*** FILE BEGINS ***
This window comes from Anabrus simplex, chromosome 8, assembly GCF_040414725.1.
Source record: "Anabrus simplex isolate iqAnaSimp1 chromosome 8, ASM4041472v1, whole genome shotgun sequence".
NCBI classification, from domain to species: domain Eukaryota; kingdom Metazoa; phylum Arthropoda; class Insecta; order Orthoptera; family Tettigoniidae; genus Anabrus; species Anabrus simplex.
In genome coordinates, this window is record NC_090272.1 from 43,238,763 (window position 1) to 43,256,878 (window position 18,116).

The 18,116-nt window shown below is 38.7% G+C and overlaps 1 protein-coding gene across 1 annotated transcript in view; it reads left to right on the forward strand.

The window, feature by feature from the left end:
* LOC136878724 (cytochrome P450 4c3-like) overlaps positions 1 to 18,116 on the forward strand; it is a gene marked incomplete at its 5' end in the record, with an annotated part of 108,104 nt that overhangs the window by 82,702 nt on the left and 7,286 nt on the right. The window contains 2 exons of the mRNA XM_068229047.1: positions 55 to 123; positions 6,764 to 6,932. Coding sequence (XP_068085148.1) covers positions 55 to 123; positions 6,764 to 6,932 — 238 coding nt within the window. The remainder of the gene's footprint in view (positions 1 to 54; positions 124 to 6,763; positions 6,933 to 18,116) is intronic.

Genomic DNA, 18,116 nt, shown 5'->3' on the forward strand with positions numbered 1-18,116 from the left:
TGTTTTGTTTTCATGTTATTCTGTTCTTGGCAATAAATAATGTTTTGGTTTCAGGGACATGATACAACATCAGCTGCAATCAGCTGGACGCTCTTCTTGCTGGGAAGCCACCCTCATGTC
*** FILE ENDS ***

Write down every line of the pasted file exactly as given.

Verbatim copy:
This window comes from Anabrus simplex, chromosome 8, assembly GCF_040414725.1.
Source record: "Anabrus simplex isolate iqAnaSimp1 chromosome 8, ASM4041472v1, whole genome shotgun sequence".
NCBI classification, from domain to species: domain Eukaryota; kingdom Metazoa; phylum Arthropoda; class Insecta; order Orthoptera; family Tettigoniidae; genus Anabrus; species Anabrus simplex.
In genome coordinates, this window is record NC_090272.1 from 43,238,763 (window position 1) to 43,256,878 (window position 18,116).

The 18,116-nt window shown below is 38.7% G+C and overlaps 1 protein-coding gene across 1 annotated transcript in view; it reads left to right on the forward strand.

The window, feature by feature from the left end:
* LOC136878724 (cytochrome P450 4c3-like) overlaps positions 1 to 18,116 on the forward strand; it is a gene marked incomplete at its 5' end in the record, with an annotated part of 108,104 nt that overhangs the window by 82,702 nt on the left and 7,286 nt on the right. The window contains 2 exons of the mRNA XM_068229047.1: positions 55 to 123; positions 6,764 to 6,932. Coding sequence (XP_068085148.1) covers positions 55 to 123; positions 6,764 to 6,932 — 238 coding nt within the window. The remainder of the gene's footprint in view (positions 1 to 54; positions 124 to 6,763; positions 6,933 to 18,116) is intronic.

Genomic DNA, 18,116 nt, shown 5'->3' on the forward strand with positions numbered 1-18,116 from the left:
TGTTTTGTTTTCATGTTATTCTGTTCTTGGCAATAAATAATGTTTTGGTTTCAGGGACATGATACAACATCAGCTGCAATCAGCTGGACGCTCTTCTTGCTGGGAAGCCACCCTCATGTC